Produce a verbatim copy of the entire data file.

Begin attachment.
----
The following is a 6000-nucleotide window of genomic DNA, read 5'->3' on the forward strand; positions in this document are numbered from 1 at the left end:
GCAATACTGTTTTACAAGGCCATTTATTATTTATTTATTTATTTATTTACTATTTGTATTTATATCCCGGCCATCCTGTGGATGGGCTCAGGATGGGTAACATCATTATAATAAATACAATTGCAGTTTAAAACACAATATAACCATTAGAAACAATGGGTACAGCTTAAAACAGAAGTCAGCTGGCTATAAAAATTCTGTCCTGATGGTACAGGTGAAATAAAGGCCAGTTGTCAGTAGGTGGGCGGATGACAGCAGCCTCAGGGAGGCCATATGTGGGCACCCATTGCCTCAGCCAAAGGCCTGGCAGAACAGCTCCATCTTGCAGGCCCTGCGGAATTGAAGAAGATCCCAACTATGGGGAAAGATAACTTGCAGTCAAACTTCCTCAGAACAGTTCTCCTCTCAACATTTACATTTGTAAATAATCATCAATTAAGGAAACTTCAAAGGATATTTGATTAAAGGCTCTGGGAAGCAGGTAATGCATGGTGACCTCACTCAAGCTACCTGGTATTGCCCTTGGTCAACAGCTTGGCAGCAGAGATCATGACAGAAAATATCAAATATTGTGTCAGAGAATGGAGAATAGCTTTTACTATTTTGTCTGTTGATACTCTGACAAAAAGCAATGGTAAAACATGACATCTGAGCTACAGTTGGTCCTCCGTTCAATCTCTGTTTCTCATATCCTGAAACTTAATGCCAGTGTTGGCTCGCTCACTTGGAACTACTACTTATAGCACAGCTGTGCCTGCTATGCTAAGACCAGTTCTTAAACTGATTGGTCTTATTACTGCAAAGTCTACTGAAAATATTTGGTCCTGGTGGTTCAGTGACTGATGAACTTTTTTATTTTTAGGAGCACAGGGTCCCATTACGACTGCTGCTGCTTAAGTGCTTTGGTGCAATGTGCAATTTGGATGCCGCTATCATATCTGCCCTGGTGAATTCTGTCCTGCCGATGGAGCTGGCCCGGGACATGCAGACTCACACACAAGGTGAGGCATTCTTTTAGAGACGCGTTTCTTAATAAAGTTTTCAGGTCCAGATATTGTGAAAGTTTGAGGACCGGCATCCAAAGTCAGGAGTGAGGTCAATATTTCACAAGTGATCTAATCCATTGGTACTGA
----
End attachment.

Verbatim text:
The following is a 6000-nucleotide window of genomic DNA, read 5'->3' on the forward strand; positions in this document are numbered from 1 at the left end:
GCAATACTGTTTTACAAGGCCATTTATTATTTATTTATTTATTTATTTACTATTTGTATTTATATCCCGGCCATCCTGTGGATGGGCTCAGGATGGGTAACATCATTATAATAAATACAATTGCAGTTTAAAACACAATATAACCATTAGAAACAATGGGTACAGCTTAAAACAGAAGTCAGCTGGCTATAAAAATTCTGTCCTGATGGTACAGGTGAAATAAAGGCCAGTTGTCAGTAGGTGGGCGGATGACAGCAGCCTCAGGGAGGCCATATGTGGGCACCCATTGCCTCAGCCAAAGGCCTGGCAGAACAGCTCCATCTTGCAGGCCCTGCGGAATTGAAGAAGATCCCAACTATGGGGAAAGATAACTTGCAGTCAAACTTCCTCAGAACAGTTCTCCTCTCAACATTTACATTTGTAAATAATCATCAATTAAGGAAACTTCAAAGGATATTTGATTAAAGGCTCTGGGAAGCAGGTAATGCATGGTGACCTCACTCAAGCTACCTGGTATTGCCCTTGGTCAACAGCTTGGCAGCAGAGATCATGACAGAAAATATCAAATATTGTGTCAGAGAATGGAGAATAGCTTTTACTATTTTGTCTGTTGATACTCTGACAAAAAGCAATGGTAAAACATGACATCTGAGCTACAGTTGGTCCTCCGTTCAATCTCTGTTTCTCATATCCTGAAACTTAATGCCAGTGTTGGCTCGCTCACTTGGAACTACTACTTATAGCACAGCTGTGCCTGCTATGCTAAGACCAGTTCTTAAACTGATTGGTCTTATTACTGCAAAGTCTACTGAAAATATTTGGTCCTGGTGGTTCAGTGACTGATGAACTTTTTTATTTTTAGGAGCACAGGGTCCCATTACGACTGCTGCTGCTTAAGTGCTTTGGTGCAATGTGCAATTTGGATGCCGCTATCATATCTGCCCTGGTGAATTCTGTCCTGCCGATGGAGCTGGCCCGGGACATGCAGACTCACACACAAGGTGAGGCATTCTTTTAGAGACGCGTTTCTTAATAAAGTTTTCAGGTCCAGATATTGTGAAAGTTTGAGGACCGGCATCCAAAGTCAGGAGTGAGGTCAATATTTCACAAGTGATCTAATCCATTGGTACTGA